Low-carb competition puts Atkins under pressure

- Last updated on GMT

Related tags: Atkins, Atkins nutritionals, Nutrition

Atkins Nutritionals, the business created to support the diet plan
developed by Robert Atkins, says its reputation and science is
being ripped off by new diets, based on reducing carbohydrates.

The company, which claims the Atkins regime is backed by 27 scientific studies, says the confusion surrounding various low-carb diets could turn people away from the low-carb approach altogether.

"A lot of derivative low-carbohydrate programs have sprung up over the last few years,"​ said Dr Stuart Trager, medical director of Atkins Nutritionals. "They are all trying to claim that they are the new and improved Atkins when, in truth and in fact, there is little, if any material difference between them and Atkins - other than the Atkins Nutritional Approach has been scientifically proven to work."

Two studies in the recent issue of the Annals of Internal Medicine​ appear to support the positive effect on weight loss from Atkins although critics have questioned whether consumers can adhere strictly to the diet over a long period of time.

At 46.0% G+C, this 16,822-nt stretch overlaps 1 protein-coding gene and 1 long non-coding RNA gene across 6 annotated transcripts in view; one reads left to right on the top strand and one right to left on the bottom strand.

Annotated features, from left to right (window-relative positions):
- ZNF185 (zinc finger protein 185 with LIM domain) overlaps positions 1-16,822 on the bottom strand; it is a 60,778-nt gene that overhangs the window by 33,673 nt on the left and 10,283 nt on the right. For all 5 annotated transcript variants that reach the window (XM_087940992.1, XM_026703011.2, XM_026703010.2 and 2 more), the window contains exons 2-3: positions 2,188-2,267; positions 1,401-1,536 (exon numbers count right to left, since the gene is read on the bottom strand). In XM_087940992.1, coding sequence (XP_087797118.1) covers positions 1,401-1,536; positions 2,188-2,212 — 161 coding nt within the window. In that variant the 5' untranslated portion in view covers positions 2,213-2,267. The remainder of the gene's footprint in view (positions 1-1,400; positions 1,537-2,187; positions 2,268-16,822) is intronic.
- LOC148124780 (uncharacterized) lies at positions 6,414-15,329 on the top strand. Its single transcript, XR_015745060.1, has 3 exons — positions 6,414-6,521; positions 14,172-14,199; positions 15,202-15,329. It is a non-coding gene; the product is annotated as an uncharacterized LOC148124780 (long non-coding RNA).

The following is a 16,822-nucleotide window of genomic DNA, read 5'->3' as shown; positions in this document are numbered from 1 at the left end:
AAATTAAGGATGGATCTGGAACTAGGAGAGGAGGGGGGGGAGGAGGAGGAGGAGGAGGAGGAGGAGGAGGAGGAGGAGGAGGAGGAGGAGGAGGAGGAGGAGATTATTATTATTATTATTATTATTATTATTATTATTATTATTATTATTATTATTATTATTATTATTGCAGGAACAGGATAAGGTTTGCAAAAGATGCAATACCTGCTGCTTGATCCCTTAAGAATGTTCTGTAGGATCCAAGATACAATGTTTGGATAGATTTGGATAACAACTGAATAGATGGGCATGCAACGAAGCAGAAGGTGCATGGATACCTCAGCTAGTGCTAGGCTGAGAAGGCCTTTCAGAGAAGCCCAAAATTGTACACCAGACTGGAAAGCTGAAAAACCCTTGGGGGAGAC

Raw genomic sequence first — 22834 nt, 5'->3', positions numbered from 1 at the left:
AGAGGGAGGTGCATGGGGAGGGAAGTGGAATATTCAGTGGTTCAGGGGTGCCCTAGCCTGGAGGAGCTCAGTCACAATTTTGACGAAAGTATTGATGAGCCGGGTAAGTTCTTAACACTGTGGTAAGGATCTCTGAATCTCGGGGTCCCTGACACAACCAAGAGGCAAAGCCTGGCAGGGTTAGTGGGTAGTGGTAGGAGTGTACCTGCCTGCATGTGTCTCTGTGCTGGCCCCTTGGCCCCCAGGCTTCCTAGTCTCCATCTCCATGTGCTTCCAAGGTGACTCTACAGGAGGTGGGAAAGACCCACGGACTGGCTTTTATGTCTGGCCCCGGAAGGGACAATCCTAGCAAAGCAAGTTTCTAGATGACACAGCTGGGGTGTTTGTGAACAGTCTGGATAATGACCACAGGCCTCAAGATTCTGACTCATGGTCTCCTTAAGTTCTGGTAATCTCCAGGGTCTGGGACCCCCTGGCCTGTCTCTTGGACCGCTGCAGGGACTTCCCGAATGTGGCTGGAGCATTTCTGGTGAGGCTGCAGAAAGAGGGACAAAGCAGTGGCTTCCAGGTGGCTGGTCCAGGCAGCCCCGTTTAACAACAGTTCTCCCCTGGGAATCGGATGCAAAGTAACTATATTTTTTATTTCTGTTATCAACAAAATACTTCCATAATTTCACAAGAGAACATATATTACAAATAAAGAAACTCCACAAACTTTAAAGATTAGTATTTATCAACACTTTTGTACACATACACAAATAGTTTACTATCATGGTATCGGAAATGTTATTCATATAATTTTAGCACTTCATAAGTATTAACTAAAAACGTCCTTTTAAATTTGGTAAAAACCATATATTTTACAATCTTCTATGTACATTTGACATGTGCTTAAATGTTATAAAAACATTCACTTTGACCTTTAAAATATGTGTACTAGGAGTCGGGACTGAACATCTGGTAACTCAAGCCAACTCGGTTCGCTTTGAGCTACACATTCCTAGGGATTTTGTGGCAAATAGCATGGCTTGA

Nevertheless the high trial rate - almost one in three Americans claim that they have followed the diet at some point in their life - is enough to tempt marketers and food manufacturers promoting low-carb products.

Data from the Natural Marketing Institute's consumer trends databases reveal that two thirds of Americans are using some method to lose weight and 36 per cent of them have tried reducing their carbohydrate intake. And the fastest growing methods for weight loss include eating less carbohydrates (37 per cent) and consuming foods high in protein (42 per cent).

Among the newer variants of the Atkins plan is the South Beach Diet, positioned as a 'healthier' Atkins, according to Trager. But comparisons between the two reveal that there is no statistically significant variation between levels of healthy fats and healthy carbs, he says.

The lack of science involved in many marketing campaigns for 'low-carb foods' has also attracted the attention of the US Food and Drug Administration, which has sent warning letters to food manufacturers making 'low carb' claims on their packaging.

No approved nutrition content claim currently exists for low-carbohydrate food although industry associations such as the Grocery Manufacturers of America (GMA) have petitioned FDA to provide guidance to food companies on low-carb claims.

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